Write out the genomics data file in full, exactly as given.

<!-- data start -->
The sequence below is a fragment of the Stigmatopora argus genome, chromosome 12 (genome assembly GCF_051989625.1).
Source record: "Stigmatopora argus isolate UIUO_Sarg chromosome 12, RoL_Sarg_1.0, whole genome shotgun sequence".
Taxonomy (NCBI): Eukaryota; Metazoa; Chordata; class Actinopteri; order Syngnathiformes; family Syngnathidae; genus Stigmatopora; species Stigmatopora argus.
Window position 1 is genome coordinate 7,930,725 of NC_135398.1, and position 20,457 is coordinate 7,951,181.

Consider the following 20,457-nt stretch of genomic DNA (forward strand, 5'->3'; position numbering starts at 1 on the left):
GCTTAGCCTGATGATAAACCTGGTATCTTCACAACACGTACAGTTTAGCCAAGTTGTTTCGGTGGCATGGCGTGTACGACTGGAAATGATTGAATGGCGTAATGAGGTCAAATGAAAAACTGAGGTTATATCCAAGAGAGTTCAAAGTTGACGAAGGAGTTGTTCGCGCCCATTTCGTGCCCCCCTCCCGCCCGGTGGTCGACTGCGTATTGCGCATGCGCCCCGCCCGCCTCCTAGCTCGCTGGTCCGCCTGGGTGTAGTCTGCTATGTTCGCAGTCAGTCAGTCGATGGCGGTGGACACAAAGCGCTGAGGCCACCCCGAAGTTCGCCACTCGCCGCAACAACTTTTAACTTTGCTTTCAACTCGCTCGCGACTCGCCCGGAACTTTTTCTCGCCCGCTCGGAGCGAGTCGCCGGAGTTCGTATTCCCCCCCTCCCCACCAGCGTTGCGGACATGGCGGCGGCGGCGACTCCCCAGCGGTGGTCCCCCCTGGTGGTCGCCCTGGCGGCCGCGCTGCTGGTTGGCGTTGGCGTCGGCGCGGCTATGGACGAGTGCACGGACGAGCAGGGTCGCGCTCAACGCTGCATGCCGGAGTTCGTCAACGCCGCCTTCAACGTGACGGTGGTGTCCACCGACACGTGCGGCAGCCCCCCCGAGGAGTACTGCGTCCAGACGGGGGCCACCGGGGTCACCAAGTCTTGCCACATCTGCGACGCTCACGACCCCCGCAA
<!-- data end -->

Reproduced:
The sequence below is a fragment of the Stigmatopora argus genome, chromosome 12 (genome assembly GCF_051989625.1).
Source record: "Stigmatopora argus isolate UIUO_Sarg chromosome 12, RoL_Sarg_1.0, whole genome shotgun sequence".
Taxonomy (NCBI): Eukaryota; Metazoa; Chordata; class Actinopteri; order Syngnathiformes; family Syngnathidae; genus Stigmatopora; species Stigmatopora argus.
Window position 1 is genome coordinate 7,930,725 of NC_135398.1, and position 20,457 is coordinate 7,951,181.

Consider the following 20,457-nt stretch of genomic DNA (forward strand, 5'->3'; position numbering starts at 1 on the left):
GCTTAGCCTGATGATAAACCTGGTATCTTCACAACACGTACAGTTTAGCCAAGTTGTTTCGGTGGCATGGCGTGTACGACTGGAAATGATTGAATGGCGTAATGAGGTCAAATGAAAAACTGAGGTTATATCCAAGAGAGTTCAAAGTTGACGAAGGAGTTGTTCGCGCCCATTTCGTGCCCCCCTCCCGCCCGGTGGTCGACTGCGTATTGCGCATGCGCCCCGCCCGCCTCCTAGCTCGCTGGTCCGCCTGGGTGTAGTCTGCTATGTTCGCAGTCAGTCAGTCGATGGCGGTGGACACAAAGCGCTGAGGCCACCCCGAAGTTCGCCACTCGCCGCAACAACTTTTAACTTTGCTTTCAACTCGCTCGCGACTCGCCCGGAACTTTTTCTCGCCCGCTCGGAGCGAGTCGCCGGAGTTCGTATTCCCCCCCTCCCCACCAGCGTTGCGGACATGGCGGCGGCGGCGACTCCCCAGCGGTGGTCCCCCCTGGTGGTCGCCCTGGCGGCCGCGCTGCTGGTTGGCGTTGGCGTCGGCGCGGCTATGGACGAGTGCACGGACGAGCAGGGTCGCGCTCAACGCTGCATGCCGGAGTTCGTCAACGCCGCCTTCAACGTGACGGTGGTGTCCACCGACACGTGCGGCAGCCCCCCCGAGGAGTACTGCGTCCAGACGGGGGCCACCGGGGTCACCAAGTCTTGCCACATCTGCGACGCTCACGACCCCCGCAA